Bali, Indonesia – On Forest Day at the U.N. climate change talks in Bali, Indonesia, Conservation International (CI) applauds the strong step by the U.S. Senate Committee for Environment and Public Works this week in voting to advance America’s Climate Security Act. This is a defining moment for the United States, indicative of the American public’s desire to effectively and proactively respond to climate change.
The measure includes significant steps to reduce greenhouse gas emissions from a number of sectors, and incorporates measures aimed at reducing deforestation and restoring cleared or degraded forests. This is a good first step at a time when the world is looking for U.S. leadership on the climate change issue. The Committee’s vote serves as a vital signal to U.N. negotiators in Bali: avoided deforestation should be part of a responsible approach to slowing and ultimately reversing the dangerous effects of greenhouse gas emissions on our planet’s climate.
The burning and clearing of tropical forests contributes at least 20 percent* of total global greenhouse gas emissions, more than all the world’s cars, trucks, trains and airplanes combined. Reducing deforestation, restoring forests, and encouraging good forest management practices are among the most immediate and most cost-effective ways to mitigate climate change. Tropical forest protection offers opportunities for win-win solutions in both mitigation and adaptation strategies. Protecting intact rainforest reduces greenhouse gas emissions, and conserves some of the richest biological diversity on Earth to maintain the health of ecosystems that provide life-sustaining benefits for indigenous people and other local populations that are most vulnerable to the impacts of climate change.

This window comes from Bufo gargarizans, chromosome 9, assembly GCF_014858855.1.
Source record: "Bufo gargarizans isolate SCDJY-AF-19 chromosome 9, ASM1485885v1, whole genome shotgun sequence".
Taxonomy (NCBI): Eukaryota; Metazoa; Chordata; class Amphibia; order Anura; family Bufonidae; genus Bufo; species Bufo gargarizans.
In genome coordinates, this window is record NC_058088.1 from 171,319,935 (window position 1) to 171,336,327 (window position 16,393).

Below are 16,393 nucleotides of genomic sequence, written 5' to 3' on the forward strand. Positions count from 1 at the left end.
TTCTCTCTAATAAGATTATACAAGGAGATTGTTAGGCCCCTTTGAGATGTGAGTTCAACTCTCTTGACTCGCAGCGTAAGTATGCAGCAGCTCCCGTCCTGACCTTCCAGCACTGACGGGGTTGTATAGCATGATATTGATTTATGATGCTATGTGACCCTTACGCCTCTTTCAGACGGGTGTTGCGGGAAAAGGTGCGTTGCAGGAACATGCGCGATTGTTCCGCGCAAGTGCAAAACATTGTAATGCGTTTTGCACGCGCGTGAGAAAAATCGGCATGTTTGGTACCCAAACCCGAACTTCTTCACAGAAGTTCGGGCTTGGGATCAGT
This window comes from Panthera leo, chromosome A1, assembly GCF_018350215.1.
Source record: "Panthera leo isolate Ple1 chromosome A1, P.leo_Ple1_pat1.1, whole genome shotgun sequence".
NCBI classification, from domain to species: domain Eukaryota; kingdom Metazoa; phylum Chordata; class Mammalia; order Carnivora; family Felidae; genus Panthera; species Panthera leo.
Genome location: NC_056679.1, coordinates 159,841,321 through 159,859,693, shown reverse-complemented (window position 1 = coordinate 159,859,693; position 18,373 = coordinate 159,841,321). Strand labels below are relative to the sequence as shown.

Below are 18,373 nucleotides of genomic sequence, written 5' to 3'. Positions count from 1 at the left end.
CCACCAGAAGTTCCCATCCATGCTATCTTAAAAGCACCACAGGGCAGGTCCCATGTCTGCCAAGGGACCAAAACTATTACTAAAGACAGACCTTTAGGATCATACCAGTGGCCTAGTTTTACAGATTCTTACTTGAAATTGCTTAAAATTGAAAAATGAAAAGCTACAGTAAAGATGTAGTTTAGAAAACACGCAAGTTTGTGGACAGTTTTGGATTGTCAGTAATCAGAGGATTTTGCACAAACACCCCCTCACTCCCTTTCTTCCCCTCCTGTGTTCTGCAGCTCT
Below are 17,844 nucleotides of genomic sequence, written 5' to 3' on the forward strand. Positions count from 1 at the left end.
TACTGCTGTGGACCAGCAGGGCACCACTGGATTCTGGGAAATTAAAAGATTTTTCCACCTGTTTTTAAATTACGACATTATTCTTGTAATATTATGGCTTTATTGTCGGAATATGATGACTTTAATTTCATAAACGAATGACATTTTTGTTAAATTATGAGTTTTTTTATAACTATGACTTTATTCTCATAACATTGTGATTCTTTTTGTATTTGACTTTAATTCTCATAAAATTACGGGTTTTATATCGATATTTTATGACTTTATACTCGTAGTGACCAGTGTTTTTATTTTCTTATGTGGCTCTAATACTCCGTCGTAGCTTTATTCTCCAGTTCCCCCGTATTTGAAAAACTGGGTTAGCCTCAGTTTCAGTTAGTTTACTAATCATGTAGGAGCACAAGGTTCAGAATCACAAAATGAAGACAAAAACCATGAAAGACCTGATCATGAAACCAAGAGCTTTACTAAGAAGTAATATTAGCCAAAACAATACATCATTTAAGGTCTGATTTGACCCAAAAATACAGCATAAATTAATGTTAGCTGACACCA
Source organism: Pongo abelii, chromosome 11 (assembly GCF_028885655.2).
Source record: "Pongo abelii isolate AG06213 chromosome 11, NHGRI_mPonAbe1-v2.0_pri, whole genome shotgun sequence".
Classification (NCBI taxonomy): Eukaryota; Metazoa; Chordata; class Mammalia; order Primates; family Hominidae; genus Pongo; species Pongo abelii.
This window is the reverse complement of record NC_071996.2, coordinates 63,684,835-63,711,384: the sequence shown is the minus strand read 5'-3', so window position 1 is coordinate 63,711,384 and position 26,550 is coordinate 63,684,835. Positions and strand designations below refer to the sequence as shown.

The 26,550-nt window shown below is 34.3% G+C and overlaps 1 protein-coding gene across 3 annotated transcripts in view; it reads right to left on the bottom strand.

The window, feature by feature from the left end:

Along with these measures, we must also expedite development and deployment of low emissions energy technologies in order to achieve necessary cuts in greenhouse emissions. Only a comprehensive set of strategies can effectively respond to what may be the greatest environmental challenge of our time.
As our mission at CI is to protect the diversity of life on Earth and the ecosystems that sustain this diversity, we are pleased by the Climate Security Act provisions. Not only is Congress strongly voicing its intent for U.S. policy to change, but it also has offered a precedent for the inclusion of reduced deforestation policies as a critical component of comprehensive and effective climate change legislation.
The Bali meeting will determine the global strategy against climate change when the Kyoto Protocol expires in 2012. Avoided deforestation must be part of that strategy.
*CI regularly reassesses our assumptions and conclusions to ensure they are consistent with the most current and reliable data sources available so that we are delivering accurate and up-to-date information. Accordingly, in December 2009, we updated our estimates related to global greenhouse gas emissions to reflect the best and most current science. We now estimate that 16% of greenhouse gas emissions result from deforestation and logging.
See our deforestation, logging and GHG emissions factsheet (PDF - 2.7KB) for details and data sources.